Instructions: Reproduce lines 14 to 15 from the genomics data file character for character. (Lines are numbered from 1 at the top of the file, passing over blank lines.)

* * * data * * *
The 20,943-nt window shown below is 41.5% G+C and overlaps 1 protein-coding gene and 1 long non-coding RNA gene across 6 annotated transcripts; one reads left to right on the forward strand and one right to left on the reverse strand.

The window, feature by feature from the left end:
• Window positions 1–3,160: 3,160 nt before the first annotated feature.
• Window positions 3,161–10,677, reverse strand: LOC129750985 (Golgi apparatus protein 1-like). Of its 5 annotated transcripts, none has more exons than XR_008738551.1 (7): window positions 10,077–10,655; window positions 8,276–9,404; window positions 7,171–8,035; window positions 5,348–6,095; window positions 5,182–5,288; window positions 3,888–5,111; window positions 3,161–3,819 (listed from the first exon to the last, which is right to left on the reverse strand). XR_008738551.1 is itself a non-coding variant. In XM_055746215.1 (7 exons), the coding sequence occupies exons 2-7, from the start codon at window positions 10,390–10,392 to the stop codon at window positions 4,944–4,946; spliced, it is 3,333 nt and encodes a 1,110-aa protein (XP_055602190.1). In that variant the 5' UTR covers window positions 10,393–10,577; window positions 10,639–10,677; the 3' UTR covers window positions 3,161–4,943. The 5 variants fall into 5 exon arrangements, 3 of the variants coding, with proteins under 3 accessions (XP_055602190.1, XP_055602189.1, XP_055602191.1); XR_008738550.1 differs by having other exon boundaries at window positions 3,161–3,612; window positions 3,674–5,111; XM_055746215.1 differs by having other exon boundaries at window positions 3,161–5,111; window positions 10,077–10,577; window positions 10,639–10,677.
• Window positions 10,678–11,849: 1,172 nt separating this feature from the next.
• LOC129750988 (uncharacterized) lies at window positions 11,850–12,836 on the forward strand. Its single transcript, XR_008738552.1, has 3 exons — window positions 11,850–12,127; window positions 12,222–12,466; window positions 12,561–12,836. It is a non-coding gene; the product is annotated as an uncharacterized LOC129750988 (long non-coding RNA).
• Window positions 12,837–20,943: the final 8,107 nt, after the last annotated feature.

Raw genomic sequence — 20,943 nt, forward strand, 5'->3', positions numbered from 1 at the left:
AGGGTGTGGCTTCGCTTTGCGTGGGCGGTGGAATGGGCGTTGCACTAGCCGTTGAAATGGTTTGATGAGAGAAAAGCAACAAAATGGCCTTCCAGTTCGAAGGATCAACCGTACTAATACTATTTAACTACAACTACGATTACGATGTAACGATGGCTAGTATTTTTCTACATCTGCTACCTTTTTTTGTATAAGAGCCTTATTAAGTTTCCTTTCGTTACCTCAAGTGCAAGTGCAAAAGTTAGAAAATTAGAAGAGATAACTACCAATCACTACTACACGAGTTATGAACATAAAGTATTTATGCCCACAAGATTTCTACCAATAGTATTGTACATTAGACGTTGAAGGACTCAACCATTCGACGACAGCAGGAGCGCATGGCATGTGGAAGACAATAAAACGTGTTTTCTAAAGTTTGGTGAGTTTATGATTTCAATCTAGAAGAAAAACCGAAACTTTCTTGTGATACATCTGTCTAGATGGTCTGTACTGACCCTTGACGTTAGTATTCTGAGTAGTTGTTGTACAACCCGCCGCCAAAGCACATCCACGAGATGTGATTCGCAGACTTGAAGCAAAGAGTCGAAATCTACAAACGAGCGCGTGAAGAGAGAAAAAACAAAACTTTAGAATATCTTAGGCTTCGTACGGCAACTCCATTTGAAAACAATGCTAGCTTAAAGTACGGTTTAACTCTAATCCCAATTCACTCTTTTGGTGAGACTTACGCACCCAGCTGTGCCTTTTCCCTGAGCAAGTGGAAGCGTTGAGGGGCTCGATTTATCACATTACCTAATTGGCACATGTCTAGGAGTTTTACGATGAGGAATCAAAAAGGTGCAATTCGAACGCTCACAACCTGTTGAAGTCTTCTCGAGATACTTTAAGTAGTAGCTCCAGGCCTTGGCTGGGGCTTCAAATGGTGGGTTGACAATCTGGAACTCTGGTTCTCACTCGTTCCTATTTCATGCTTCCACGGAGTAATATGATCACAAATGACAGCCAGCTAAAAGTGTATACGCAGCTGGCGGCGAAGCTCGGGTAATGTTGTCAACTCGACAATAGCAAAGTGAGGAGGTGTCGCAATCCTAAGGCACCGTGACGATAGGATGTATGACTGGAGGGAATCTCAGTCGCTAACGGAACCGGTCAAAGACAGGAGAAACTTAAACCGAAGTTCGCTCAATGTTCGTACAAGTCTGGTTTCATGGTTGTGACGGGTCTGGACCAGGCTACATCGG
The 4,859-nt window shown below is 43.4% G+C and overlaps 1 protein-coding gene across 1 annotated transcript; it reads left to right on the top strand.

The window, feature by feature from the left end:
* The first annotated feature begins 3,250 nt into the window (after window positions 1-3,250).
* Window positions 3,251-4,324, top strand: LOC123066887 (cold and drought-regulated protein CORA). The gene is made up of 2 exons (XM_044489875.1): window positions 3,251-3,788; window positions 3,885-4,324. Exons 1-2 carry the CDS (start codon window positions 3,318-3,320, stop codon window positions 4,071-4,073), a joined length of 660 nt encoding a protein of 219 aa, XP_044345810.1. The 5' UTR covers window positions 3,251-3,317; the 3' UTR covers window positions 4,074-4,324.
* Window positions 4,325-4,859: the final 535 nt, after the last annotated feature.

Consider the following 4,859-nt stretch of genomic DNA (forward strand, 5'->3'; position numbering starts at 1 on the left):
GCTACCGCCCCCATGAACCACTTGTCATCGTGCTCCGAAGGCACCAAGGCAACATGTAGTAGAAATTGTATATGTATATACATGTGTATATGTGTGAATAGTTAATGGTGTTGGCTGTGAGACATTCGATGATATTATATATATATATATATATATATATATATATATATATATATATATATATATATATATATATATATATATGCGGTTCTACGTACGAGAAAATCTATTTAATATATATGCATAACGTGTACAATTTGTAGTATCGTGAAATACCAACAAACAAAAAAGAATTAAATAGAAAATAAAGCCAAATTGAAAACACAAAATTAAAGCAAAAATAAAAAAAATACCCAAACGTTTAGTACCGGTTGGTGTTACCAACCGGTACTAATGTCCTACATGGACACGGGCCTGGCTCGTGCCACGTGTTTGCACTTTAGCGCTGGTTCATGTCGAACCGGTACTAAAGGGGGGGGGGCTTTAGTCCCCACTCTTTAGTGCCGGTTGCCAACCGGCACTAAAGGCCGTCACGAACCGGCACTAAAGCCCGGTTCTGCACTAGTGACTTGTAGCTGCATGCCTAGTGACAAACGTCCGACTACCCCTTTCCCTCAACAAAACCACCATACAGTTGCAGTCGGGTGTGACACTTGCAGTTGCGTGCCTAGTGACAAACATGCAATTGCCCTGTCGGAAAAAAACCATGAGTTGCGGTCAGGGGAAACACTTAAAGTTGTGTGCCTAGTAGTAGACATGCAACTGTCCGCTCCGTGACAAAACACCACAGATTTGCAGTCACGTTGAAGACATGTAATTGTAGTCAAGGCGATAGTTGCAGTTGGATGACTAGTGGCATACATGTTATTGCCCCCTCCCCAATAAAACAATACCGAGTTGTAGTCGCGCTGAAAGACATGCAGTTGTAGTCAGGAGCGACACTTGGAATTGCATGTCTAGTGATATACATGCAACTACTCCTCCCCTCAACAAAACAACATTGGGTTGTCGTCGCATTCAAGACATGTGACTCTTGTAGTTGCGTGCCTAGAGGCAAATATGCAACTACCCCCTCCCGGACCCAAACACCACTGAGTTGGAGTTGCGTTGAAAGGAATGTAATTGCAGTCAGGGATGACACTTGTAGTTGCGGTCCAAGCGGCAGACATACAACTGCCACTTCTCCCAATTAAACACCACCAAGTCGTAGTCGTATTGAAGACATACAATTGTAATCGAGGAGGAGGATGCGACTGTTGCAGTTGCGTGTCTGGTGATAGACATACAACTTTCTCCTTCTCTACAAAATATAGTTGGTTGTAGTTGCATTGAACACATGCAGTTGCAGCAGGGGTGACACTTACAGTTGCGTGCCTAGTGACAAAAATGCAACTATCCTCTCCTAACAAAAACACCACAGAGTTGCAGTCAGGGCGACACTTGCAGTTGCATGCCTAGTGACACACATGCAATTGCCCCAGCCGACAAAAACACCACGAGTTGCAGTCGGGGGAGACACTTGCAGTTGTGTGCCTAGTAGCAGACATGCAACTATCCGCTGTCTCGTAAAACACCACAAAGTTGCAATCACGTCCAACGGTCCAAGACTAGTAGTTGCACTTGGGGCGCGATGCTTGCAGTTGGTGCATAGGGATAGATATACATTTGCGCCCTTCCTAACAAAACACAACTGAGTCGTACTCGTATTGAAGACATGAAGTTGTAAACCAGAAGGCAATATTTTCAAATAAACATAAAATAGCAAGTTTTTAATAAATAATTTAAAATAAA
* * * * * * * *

* Window positions 4,325-4,859: the final 535 nt, after the last annotated feature.

Consider the following 4,859-nt stretch of genomic DNA (forward strand, 5'->3'; position numbering starts at 1 on the left):